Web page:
“Do I look like the kind of person who builds LEGO sets in his spare time?” asks Matthew Shifrin. “Probably not.” The reason he opens with that question is because he is blind. He is presenting at the LEGO Fan Media Days 2019 in Billund, Denmark.
Matthew’s friend Lilya took the time to transcribe instructions for Matthew, so that he could build sets on his own. The independence of being able to build a LEGO set without assistance was very important to the avid fan.
“I had a friend, Lilya, who would write down all the building steps for me so that I could upload them into a system that allowed me to read the building steps on a Braille reader through my fingers. She learned Braille to engage with me and support my LEGO passion, and then spent countless hours translating LEGO instructions into Braille,” Matthew explains.
“Blind people explore the world by touching things. So if I wanted to figure out how the Statue of Liberty I would have to climb it. If I tried to climb it I would get arrested. But if I built that same Statue of Liberty out of LEGO pieces then I am able to understand how it is shaped,” he said. “I realised that blind kids deserve to learn and know these things.”
Lilya and Matthew created a website, titled LEGO for the Blind, and shared the instructions for every set they had built. She would write out the text based instructions, he would build the set and see how the instructions worked. When requests started coming in for specific set instructions, it was more than the pair could manage.
“When we named elements we were hoping to get as many new LEGO builders into LEGO. So we thought okay if someone sees these elements for the first time what is the most intuitive name you can give them?” Matthew says, explaining why the element names in the instructions differ from the official element names.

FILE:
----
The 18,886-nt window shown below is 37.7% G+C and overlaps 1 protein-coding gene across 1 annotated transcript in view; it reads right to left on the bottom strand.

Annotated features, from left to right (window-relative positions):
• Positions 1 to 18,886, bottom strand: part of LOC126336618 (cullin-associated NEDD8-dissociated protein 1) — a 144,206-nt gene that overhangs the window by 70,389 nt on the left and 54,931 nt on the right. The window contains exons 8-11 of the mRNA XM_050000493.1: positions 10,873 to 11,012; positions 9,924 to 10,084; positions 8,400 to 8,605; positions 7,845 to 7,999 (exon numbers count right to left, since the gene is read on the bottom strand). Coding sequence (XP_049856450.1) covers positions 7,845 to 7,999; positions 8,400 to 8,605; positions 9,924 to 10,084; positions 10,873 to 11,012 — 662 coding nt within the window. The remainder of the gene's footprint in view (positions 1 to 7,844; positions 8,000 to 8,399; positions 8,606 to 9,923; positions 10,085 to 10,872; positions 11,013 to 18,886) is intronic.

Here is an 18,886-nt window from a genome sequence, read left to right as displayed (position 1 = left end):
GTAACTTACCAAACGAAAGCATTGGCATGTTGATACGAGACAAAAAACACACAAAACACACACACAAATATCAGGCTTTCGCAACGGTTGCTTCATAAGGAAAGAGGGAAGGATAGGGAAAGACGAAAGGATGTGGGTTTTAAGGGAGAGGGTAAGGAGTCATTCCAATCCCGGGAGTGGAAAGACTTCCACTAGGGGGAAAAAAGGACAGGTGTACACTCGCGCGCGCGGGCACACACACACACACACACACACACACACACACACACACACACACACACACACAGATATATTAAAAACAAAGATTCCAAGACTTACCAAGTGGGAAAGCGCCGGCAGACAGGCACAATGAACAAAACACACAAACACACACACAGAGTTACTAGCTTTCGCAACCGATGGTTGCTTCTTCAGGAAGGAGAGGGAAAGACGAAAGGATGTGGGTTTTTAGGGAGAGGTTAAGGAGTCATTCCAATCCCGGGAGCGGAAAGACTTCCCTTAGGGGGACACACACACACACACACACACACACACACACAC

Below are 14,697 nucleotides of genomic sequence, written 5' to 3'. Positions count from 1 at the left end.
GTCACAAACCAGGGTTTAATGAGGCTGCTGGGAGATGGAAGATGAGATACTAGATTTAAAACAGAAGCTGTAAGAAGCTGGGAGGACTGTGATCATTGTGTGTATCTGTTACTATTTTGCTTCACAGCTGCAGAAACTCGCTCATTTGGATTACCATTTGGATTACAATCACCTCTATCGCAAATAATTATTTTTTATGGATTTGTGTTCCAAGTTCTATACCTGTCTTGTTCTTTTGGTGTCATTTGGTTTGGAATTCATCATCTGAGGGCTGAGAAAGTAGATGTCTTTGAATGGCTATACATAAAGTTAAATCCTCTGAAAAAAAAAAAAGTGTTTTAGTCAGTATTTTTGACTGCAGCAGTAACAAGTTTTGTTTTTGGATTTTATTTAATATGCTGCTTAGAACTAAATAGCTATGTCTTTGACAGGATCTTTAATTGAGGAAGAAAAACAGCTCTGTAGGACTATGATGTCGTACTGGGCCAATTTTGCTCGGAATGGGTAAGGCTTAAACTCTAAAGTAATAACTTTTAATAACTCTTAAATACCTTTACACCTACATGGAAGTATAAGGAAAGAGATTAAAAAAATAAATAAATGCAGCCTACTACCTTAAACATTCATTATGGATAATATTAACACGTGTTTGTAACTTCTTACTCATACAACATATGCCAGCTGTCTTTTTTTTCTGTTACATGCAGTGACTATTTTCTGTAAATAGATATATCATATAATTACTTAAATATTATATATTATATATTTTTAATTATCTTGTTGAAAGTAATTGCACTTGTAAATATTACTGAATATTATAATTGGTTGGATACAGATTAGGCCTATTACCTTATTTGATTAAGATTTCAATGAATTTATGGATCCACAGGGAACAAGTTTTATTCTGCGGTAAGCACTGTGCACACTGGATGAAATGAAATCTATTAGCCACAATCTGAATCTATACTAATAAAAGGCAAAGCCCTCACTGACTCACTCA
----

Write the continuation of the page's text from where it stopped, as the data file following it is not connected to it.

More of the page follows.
At this stage, Matthew reached out to the LEGO Foundation to share his experience and pitch that the company produces instructions for blind people. “Lilya died two years ago and I said to myself I will not let this project rest until LEGO took it up,” he says.
Now, the LEGO Foundation is supporting an official scheme to produce voice instructions. Tech Innovation Director Olav Gjerlufsen explains that by using the code behind the LEGO set instructions, automation could be used to translate the illustrated instructions into text based instructions if a language were devised that could describe the pieces appropriately.
Working with a company in Vienna, Megan Shellenbarger is working on using machine learning to translate the LXFML data that it being translated into voice instructions. As well as describing how to build the set, the voice instructions explain what the builder is putting together and what it looks like when complete.
While the project is currently in a pilot phase, with four LEGO sets to get voice instructions initially, the aim is for every single LEGO set to get voice instructions eventually. It is an ambitious aim and the company plans to evaluate the four pilot instructions in January 2020, then determining what the next phase of this worthwhile initiative is.